CHINOOK (KING) SALMON
- Scientific Name: Oncorhynchus tshawytscha
- Found in Illinois: Lake Michigan
- State Average: 10-12lbs
- State Record: 37lbs (1976)
- Best Lures:
- Best Lakes (based on average size): Lake Michigan
Big Chinook Salmon are a cold water species, so look for them in temperatures below 45 degrees. Downriggers are a popular method to troll in deeper waters.
Illinois anglers can expect to catch salmon from shore, off piers, and out in the lake by trolling with a boat. Charter boat service from Chicago may be available. Boat fishermen are cautioned to use adequate sized boats and motors when fishing as Lake Michigan can be very dangerous. Strict compliance with the Illinois Boating Act is essential. Important items to have aboard a boat include life preservers, fire extinguishers, portable marine band radio, a compass, and an auxillary or extra outboard motor. Daily weather reports and storm warning information is a prerequisite to fishing by boat.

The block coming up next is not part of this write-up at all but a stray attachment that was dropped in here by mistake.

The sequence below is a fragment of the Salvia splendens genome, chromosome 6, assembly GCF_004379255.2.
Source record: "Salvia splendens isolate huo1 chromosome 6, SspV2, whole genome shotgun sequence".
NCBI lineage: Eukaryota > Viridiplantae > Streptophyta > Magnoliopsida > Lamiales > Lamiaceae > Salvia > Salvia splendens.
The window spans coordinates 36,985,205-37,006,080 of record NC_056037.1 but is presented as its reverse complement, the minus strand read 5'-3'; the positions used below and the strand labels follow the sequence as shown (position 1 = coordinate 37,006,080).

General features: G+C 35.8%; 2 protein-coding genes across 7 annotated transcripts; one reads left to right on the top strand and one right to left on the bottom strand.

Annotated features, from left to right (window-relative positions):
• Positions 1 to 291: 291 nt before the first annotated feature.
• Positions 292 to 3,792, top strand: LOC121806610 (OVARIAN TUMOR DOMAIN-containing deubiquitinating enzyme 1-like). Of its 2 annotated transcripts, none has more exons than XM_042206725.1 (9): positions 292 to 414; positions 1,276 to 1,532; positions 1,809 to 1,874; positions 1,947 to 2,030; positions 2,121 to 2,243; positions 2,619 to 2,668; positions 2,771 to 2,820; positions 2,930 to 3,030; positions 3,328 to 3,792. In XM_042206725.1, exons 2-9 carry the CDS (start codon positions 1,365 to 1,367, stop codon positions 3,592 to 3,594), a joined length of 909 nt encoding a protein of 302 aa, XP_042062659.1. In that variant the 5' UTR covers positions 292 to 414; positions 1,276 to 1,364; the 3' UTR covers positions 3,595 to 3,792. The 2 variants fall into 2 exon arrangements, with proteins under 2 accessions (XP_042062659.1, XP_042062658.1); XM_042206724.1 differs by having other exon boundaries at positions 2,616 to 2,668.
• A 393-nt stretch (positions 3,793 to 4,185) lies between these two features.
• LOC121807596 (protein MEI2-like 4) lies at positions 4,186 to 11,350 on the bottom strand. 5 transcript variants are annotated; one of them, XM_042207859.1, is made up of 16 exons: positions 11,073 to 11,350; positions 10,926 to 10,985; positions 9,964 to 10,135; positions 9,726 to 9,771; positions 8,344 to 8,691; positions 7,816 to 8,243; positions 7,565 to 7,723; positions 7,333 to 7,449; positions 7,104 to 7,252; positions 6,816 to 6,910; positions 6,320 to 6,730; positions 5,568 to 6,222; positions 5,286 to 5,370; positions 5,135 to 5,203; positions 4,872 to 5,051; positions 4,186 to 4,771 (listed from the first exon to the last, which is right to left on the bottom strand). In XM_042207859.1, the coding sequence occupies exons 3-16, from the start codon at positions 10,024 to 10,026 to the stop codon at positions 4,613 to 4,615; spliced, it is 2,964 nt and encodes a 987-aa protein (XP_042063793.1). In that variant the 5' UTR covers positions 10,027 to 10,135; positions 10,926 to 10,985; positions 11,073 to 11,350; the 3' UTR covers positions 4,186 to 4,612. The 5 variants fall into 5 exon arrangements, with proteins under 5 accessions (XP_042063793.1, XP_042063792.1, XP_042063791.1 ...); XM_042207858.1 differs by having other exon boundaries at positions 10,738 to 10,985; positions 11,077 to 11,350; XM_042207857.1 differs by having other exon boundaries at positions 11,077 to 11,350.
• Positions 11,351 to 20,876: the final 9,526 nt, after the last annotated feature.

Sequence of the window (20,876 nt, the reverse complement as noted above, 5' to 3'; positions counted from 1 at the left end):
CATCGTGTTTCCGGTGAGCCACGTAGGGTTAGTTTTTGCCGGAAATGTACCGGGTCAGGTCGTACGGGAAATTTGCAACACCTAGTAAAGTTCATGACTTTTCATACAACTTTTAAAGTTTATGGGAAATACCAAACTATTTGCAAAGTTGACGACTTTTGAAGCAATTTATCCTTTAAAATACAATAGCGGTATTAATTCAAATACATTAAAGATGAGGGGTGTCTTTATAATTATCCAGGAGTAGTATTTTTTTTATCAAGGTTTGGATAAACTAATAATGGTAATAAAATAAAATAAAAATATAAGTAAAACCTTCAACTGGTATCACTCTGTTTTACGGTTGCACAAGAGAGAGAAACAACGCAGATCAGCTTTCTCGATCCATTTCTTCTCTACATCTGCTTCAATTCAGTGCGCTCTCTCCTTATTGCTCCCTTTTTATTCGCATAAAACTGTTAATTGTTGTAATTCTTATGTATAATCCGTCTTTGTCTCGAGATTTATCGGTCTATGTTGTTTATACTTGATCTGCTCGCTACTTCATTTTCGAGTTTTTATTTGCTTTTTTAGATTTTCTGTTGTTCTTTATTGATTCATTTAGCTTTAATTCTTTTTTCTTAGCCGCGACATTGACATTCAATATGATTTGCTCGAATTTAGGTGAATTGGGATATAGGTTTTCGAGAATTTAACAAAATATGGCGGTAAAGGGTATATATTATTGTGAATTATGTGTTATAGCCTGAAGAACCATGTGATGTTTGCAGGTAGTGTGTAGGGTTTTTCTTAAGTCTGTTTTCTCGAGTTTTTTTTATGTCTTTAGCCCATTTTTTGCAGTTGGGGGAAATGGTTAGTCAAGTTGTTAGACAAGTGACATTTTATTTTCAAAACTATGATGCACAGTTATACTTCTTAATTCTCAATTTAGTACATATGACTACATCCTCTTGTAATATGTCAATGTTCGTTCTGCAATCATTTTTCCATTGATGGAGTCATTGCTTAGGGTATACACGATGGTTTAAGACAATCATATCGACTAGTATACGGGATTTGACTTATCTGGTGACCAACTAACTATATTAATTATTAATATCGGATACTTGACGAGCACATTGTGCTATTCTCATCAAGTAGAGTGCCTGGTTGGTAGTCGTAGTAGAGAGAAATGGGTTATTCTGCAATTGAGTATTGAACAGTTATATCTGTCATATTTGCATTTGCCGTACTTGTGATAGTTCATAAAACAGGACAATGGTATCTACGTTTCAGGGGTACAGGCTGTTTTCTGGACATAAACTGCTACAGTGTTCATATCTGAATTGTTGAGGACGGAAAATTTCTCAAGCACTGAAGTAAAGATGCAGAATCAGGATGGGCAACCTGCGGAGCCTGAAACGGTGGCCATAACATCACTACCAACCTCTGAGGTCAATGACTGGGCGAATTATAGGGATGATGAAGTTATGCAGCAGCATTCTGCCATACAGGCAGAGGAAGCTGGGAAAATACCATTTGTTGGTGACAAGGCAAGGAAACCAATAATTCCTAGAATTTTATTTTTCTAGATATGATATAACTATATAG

Salmon have a tendency to deteriorate fast after they are caught. Therefore, the angler should immediately remove the gills and internal organs. The quality of the flesh will also be improved by placing the cleaned fish on ice.
Habitat: Habitat: Freshwater salmon were introduced into the Great Lake system as early as the late 1800s. The main types are Chinook, Coho, Pinks, Kokanee (Sockeye), and two strains of Atlantic salmon.
Feeding and Habits: In Lake Michigan, the adult chinook diet is dominated by small alewife.
Reproduction: Chinook (Kings) start making their way up rivers during late August and early September. By early October, most Chinook have turned very dark and the run is almost at its end. This is similar to the spawning habits of Chinook on many parts of the west coast of North America.